It’s reasonable to feel skepticism. These changes wouldn’t be paradigm shifts if they were easy to internalize and implement. Here, confirmation bias comes back. Alongside any initial skepticism is the real experience of being slowed down by security teams or security experts. But as the research shows, the form of security we’re familiar with isn’t all security can be and when companies implement DevOps processes, security isn’t merely faster; the whole system changes.
It’s not about security vs. velocity (or efficiency or quality). Developers can have their cake, their tea, and their ice cream, and eat them too.
The research done for Accelerate shows there isn’t a choice between security and efficiency but that there is a choice between modern software development and traditional, dogmatic software development. Much of the latter approach, the authors write, “still rests on the false assumption that moving faster means trading off against other performance goals, rather than enabling and reinforcing them.”
If we move past this assumption, we can see that speed and efficiency don’t demand tradeoffs against performance, quality, and security, and we can see that speed and efficiency actually enable and reinforce performance, quality, and speed. Downstream from this realization, numerous problems – many of which seemed unavoidable – eventually dissolve.
It’s tempting to apply a speed vs. safety metaphor to velocity and security. On the road, for example, it’s intuitive and true that enforcing lower speed limits reduces accidents (though research shows too-low limits can also be dangerous). But in software, increasing development productivity and speed can actually increase security.
Focusing on speed from the perspective of “Work harder! Work faster!” won’t help speed or security. But if we extend the ethos of platform engineering, particularly the focus on building golden paths and making the right way the easy way, then we can see how speed actually enables and reinforces security.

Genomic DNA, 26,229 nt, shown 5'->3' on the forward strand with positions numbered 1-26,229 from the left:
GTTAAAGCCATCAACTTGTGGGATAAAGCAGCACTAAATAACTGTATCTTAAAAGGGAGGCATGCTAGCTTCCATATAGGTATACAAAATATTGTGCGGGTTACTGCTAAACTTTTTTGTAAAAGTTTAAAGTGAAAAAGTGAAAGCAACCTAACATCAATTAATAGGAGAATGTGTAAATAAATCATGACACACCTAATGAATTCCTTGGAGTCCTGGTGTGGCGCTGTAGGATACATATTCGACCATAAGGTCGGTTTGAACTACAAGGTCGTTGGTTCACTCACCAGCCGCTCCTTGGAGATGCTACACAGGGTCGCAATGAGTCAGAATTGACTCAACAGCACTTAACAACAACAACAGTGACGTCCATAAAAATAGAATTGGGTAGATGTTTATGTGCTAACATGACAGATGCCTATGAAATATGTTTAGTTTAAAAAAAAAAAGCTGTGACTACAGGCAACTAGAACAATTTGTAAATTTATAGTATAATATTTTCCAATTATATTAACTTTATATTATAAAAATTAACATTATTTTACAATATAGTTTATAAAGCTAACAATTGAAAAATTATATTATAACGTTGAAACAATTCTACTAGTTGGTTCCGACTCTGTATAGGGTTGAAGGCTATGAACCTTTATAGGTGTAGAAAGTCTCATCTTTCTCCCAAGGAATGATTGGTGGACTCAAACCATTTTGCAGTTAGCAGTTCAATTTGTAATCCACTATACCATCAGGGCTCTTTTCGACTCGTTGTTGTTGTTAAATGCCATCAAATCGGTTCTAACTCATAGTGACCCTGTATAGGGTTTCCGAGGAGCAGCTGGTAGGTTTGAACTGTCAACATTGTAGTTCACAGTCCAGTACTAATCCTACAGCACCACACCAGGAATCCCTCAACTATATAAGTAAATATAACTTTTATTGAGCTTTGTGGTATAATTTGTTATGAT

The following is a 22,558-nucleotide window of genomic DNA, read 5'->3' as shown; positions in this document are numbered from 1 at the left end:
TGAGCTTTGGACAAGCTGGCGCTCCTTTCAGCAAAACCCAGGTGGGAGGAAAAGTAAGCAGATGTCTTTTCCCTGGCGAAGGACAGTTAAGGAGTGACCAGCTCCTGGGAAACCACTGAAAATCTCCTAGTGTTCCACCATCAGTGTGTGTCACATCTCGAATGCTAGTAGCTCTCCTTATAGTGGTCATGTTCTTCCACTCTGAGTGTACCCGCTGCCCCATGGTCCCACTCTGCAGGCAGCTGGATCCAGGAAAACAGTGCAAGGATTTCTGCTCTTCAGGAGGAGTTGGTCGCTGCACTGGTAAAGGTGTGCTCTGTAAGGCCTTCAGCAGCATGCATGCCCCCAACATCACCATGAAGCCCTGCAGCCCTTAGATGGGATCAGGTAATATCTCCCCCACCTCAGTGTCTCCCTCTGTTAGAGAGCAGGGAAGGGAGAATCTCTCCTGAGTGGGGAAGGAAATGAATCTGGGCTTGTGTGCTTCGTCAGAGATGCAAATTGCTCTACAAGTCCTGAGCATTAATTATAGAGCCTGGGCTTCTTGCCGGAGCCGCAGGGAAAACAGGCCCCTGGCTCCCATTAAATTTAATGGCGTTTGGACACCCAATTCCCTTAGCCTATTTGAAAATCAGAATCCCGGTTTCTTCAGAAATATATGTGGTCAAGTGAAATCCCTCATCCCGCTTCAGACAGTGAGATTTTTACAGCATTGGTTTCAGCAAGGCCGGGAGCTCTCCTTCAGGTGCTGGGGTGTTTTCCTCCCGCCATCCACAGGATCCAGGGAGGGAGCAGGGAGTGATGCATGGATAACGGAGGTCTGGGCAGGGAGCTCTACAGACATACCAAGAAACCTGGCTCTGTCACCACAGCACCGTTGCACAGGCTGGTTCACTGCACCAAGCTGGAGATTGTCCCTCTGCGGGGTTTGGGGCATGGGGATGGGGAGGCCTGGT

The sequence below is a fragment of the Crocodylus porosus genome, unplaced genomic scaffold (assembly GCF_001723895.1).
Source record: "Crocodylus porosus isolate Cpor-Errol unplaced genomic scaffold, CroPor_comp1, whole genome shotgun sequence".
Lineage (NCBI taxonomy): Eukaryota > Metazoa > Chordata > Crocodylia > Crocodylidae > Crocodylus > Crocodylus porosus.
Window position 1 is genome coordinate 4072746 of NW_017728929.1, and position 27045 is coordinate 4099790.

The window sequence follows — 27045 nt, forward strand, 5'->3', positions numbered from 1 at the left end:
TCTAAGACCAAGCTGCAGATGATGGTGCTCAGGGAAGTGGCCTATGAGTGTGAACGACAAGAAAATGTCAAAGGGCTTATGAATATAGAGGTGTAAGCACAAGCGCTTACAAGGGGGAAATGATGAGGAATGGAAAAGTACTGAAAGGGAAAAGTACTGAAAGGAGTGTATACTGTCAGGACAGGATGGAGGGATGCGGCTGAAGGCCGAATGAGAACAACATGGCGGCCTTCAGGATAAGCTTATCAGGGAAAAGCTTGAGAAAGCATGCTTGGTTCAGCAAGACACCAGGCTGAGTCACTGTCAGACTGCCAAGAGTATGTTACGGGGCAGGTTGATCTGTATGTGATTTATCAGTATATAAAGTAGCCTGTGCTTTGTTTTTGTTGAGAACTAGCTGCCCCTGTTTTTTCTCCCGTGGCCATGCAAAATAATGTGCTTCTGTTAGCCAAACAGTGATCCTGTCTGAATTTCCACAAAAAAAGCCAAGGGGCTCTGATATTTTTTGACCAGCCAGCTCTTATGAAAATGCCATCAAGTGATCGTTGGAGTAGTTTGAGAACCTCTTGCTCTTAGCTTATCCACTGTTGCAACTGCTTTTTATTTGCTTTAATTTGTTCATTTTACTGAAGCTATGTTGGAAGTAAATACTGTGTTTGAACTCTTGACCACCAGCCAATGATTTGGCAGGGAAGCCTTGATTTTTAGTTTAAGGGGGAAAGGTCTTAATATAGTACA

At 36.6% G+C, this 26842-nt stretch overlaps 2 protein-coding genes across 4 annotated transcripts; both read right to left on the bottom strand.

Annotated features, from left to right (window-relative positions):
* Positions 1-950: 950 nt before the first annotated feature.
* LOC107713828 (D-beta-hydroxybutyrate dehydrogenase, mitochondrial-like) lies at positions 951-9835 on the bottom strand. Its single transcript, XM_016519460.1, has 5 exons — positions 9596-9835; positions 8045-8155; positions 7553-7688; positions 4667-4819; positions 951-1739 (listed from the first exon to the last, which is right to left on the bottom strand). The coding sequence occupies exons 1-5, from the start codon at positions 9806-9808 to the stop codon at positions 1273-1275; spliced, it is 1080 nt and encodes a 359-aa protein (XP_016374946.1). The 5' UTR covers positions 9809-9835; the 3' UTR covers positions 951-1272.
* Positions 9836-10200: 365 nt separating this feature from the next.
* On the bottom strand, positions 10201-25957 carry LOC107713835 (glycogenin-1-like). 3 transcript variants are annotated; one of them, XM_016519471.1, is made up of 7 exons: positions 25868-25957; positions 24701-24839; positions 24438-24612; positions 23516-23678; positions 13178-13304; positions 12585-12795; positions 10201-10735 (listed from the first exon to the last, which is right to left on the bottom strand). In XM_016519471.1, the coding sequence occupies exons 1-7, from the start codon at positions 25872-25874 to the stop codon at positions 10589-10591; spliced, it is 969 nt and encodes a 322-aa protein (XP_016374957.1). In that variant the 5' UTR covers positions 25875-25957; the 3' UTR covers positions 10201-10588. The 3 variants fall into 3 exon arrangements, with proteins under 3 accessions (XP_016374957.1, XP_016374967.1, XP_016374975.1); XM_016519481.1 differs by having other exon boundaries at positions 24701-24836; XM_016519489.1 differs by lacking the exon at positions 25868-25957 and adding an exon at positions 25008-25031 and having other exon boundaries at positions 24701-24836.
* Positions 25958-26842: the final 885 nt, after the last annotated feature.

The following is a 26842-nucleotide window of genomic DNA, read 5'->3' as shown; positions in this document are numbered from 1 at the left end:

No one likes to have dependencies delay them or clunky tools slow them down, so the rise of shadow IT has been the almost inevitable result. Developers are notorious for finding shortcuts to getting things done – both because of how companies measure them and because of how many tools and how much access developers tend to need.
The default workflow has to be the fastest one. If it’s not, you risk the proliferation of tools and shortcuts that will leave your company less secure.
One reason developers sometimes resent security work is because of speed. But a slow pace isn’t inherent to security work – that’s something we can improve.
There are two measures of speed to consider here: Sheer speed and perceived speed.
Vulnerabilities are a great example of sheer speed (or the lack thereof). According to SlashData research, for example, only one-third of organizations can resolve security exploits within one day. You can imagine the team-wide chaos and panic after the announcement of a zero-day.
You could catch glimpses of this dynamic when Log4Shell hit and everyone was scrambling. On the slow end, a federal cabinet department reportedly took 33,000 hours to address Log4j, and on the fast end, cloud computing provider Nutanix took under four days.
Log4j was particularly bad but you can’t chalk up the severity of the consequences purely to the severity of the problem. The ineffectiveness of vulnerability scanning is almost an open secret among security engineers.
According to Veracode research, the average organization is scanning three times as many apps per quarter as it was 10 years ago. And according to Tromzo research, 42% of developers are “seeing more false positives and noise than ever before.”
Threading through this research and these examples, we can see how just one type of security problem can feel like a productivity-jamming interruption. When an exploit is discovered, developers aren’t equipped to address it efficiently, and even with vulnerability scanners deployed and active, there are many more false positives than helpful results.
That said, the implied advice here – “just get better tools!” – isn’t helpful in the short term. But speed is also a matter of perception and there are ways to improve that too.
UX designers, for example, know that page load times are never instant but that there’s a spectrum between seemingly instant and slow. Nielsen Norman Group research shows that if a page loads in under one-tenth of a second, it feels instant – which is ideal – but if a page takes about a second, users still feel in control and if a page takes under 10 seconds, then users can still pay attention.
An example closer to home is code compiling, which developers know can take a while but experience more as a natural annoyance – or even a meme – than an actual frustration.